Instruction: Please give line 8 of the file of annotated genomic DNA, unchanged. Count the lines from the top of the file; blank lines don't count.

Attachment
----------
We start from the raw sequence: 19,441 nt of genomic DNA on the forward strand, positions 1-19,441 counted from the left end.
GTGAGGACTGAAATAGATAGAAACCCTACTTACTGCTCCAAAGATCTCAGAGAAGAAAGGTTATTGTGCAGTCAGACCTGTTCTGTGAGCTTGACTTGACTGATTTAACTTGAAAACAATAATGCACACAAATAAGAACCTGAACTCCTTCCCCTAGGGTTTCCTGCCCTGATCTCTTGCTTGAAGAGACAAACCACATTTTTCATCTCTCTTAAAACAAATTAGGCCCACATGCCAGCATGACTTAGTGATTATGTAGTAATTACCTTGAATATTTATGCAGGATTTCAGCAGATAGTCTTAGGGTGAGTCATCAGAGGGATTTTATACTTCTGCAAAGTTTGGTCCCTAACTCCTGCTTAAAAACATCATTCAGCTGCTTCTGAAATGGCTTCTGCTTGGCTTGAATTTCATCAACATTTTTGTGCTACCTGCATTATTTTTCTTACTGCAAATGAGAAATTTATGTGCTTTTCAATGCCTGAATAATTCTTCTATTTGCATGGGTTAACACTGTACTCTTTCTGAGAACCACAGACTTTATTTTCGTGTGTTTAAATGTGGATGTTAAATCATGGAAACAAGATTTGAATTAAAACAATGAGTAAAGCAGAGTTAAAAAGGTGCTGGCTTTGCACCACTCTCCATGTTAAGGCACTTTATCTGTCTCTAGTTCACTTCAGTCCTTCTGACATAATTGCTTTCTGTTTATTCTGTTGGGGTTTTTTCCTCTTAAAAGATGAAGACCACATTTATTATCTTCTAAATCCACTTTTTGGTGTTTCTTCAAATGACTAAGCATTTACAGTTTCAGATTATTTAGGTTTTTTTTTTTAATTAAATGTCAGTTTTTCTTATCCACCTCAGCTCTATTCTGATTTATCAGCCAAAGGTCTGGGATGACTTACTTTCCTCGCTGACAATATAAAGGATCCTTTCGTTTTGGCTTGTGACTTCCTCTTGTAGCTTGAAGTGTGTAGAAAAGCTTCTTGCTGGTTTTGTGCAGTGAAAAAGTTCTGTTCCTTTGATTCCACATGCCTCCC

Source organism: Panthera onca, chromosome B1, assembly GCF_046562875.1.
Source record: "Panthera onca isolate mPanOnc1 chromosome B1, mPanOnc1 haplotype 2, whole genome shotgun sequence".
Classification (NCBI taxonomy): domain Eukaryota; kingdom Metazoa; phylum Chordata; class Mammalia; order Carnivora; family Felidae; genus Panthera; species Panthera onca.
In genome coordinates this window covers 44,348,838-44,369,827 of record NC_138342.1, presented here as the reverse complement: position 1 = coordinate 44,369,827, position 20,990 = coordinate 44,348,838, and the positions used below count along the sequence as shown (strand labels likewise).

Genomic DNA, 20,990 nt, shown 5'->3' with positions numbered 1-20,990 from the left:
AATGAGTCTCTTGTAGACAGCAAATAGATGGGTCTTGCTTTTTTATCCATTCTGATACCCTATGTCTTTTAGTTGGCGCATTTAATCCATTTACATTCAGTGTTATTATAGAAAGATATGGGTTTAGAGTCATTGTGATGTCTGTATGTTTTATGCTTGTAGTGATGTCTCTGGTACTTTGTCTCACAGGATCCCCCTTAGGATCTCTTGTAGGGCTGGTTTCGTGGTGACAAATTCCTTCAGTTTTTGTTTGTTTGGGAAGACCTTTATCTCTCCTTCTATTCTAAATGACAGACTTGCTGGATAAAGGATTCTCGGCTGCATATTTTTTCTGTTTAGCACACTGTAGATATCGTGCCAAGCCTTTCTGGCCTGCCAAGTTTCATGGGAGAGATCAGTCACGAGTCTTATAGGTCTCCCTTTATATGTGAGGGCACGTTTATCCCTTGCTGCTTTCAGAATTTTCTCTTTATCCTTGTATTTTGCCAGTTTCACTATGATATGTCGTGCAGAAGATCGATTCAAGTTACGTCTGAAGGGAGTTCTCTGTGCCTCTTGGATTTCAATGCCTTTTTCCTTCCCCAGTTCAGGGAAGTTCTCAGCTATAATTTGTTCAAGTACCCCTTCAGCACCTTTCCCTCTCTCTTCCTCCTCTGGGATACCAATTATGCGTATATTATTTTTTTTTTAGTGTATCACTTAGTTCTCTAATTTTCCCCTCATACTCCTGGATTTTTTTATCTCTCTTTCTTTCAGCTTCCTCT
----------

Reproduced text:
AATGAGTCTCTTGTAGACAGCAAATAGATGGGTCTTGCTTTTTTATCCATTCTGATACCCTATGTCTTTTAGTTGGCGCATTTAATCCATTTACATTCAGTGTTATTATAGAAAGATATGGGTTTAGAGTCATTGTGATGTCTGTATGTTTTATGCTTGTAGTGATGTCTCTGGTACTTTGTCTCACAGGATCCCCCTTAGGATCTCTTGTAGGGCTGGTTTCGTGGTGACAAATTCCTTCAGTTTTTGTTTGTTTGGGAAGACCTTTATCTCTCCTTCTATTCTAAATGACAGACTTGCTGGATAAAGGATTCTCGGCTGCATATTTTTTCTGTTTAGCACACTGTAGATATCGTGCCAAGCCTTTCTGGCCTGCCAAGTTTCATGGGAGAGATCAGTCACGAGTCTTATAGGTCTCCCTTTATATGTGAGGGCACGTTTATCCCTTGCTGCTTTCAGAATTTTCTCTTTATCCTTGTATTTTGCCAGTTTCACTATGATATGTCGTGCAGAAGATCGATTCAAGTTACGTCTGAAGGGAGTTCTCTGTGCCTCTTGGATTTCAATGCCTTTTTCCTTCCCCAGTTCAGGGAAGTTCTCAGCTATAATTTGTTCAAGTACCCCTTCAGCACCTTTCCCTCTCTCTTCCTCCTCTGGGATACCAATTATGCGTATATTATTTTTTTTTTAGTGTATCACTTAGTTCTCTAATTTTCCCCTCATACTCCTGGATTTTTTTATCTCTCTTTCTTTCAGCTTCCTCT